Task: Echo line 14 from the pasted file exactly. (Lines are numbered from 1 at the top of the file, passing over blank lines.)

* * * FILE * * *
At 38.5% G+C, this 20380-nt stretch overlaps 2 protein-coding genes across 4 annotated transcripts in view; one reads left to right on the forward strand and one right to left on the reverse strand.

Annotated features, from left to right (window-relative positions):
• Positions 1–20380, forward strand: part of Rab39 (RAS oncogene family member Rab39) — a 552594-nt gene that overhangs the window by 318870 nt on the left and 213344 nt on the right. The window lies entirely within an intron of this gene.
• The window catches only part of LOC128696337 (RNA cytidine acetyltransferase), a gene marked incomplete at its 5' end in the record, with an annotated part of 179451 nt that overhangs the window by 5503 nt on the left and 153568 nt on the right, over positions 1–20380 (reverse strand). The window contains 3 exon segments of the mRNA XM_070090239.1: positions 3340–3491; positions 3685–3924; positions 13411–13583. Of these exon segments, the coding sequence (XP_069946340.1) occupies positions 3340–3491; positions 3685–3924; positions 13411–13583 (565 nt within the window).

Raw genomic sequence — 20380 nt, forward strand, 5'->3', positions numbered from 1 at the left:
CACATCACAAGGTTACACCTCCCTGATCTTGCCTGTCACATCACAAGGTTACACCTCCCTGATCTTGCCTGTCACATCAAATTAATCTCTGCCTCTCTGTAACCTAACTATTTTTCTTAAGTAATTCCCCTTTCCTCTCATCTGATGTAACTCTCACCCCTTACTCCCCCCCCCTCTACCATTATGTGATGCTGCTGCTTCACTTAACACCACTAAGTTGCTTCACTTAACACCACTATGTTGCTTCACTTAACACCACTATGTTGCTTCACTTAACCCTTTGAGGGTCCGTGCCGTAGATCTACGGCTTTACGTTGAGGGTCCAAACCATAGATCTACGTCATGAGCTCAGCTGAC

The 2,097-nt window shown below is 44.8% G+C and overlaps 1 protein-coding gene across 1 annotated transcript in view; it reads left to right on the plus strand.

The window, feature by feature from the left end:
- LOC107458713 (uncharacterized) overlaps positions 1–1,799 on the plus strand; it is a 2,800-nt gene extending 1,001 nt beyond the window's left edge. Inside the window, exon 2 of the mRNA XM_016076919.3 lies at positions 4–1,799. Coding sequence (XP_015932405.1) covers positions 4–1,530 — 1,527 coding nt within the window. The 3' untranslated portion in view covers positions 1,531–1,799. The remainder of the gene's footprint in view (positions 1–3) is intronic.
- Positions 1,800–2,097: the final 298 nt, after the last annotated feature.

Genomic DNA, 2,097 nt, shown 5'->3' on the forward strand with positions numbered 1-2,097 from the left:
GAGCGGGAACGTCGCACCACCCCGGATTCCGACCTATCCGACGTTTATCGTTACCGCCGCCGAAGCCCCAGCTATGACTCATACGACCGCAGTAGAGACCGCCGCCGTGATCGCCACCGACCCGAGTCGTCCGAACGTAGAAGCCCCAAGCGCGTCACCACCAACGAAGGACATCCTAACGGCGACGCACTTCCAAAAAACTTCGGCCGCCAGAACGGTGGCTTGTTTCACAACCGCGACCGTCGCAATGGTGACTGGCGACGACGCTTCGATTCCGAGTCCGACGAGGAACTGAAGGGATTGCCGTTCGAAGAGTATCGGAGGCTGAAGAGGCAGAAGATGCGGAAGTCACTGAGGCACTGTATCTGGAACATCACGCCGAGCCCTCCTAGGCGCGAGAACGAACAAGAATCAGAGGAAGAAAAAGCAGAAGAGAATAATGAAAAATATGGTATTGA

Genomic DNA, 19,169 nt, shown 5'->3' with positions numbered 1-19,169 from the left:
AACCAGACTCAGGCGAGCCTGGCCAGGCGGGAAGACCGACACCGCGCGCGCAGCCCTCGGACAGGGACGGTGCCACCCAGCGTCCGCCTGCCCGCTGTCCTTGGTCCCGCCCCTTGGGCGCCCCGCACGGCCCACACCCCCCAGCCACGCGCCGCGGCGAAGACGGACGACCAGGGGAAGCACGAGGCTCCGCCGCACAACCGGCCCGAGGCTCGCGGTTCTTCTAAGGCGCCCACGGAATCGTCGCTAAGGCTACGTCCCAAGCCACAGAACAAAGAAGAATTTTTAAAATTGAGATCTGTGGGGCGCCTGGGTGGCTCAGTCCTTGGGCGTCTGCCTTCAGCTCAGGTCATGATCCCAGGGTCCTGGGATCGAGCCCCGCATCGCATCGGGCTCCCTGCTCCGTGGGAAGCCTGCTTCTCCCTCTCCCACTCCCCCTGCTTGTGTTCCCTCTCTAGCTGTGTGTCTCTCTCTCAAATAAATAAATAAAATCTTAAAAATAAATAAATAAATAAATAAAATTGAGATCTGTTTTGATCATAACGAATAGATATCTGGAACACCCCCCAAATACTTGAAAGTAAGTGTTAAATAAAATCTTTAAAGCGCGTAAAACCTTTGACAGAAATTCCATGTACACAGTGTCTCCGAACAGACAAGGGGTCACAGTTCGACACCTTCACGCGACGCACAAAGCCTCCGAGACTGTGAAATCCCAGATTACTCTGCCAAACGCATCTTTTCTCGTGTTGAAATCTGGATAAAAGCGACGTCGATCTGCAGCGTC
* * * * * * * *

AACCAGACTCAGGCGAGCCTGGCCAGGCGGGAAGACCGACACCGCGCGCGCAGCCCTCGGACAGGGACGGTGCCACCCAGCGTCCGCCTGCCCGCTGTCCTTGGTCCCGCCCCTTGGGCGCCCCGCACGGCCCACACCCCCCAGCCACGCGCCGCGGCGAAGACGGACGACCAGGGGAAGCACGAGGCTCCGCCGCACAACCGGCCCGAGGCTCGCGGTTCTTCTAAGGCGCCCACGGAATCGTCGCTAAGGCTACGTCCCAAGCCACAGAACAAAGAAGAATTTTTAAAATTGAGATCTGTGGGGCGCCTGGGTGGCTCAGTCCTTGGGCGTCTGCCTTCAGCTCAGGTCATGATCCCAGGGTCCTGGGATCGAGCCCCGCATCGCATCGGGCTCCCTGCTCCGTGGGAAGCCTGCTTCTCCCTCTCCCACTCCCCCTGCTTGTGTTCCCTCTCTAGCTGTGTGTCTCTCTCTCAAATAAATAAATAAAATCTTAAAAATAAATAAATAAATAAATAAAATTGAGATCTGTTTTGATCATAACGAATAGATATCTGGAACACCCCCCAAATACTTGAAAGTAAGTGTTAAATAAAATCTTTAAAGCGCGTAAAACCTTTGACAGAAATTCCATGTACACAGTGTCTCCGAACAGACAAGGGGTCACAGTTCGACACCTTCACGCGACGCACAAAGCCTCCGAGACTGTGAAATCCCAGATTACTCTGCCAAACGCATCTTTTCTCGTGTTGAAATCTGGATAAAAGCGACGTCGATCTGCAGCGTC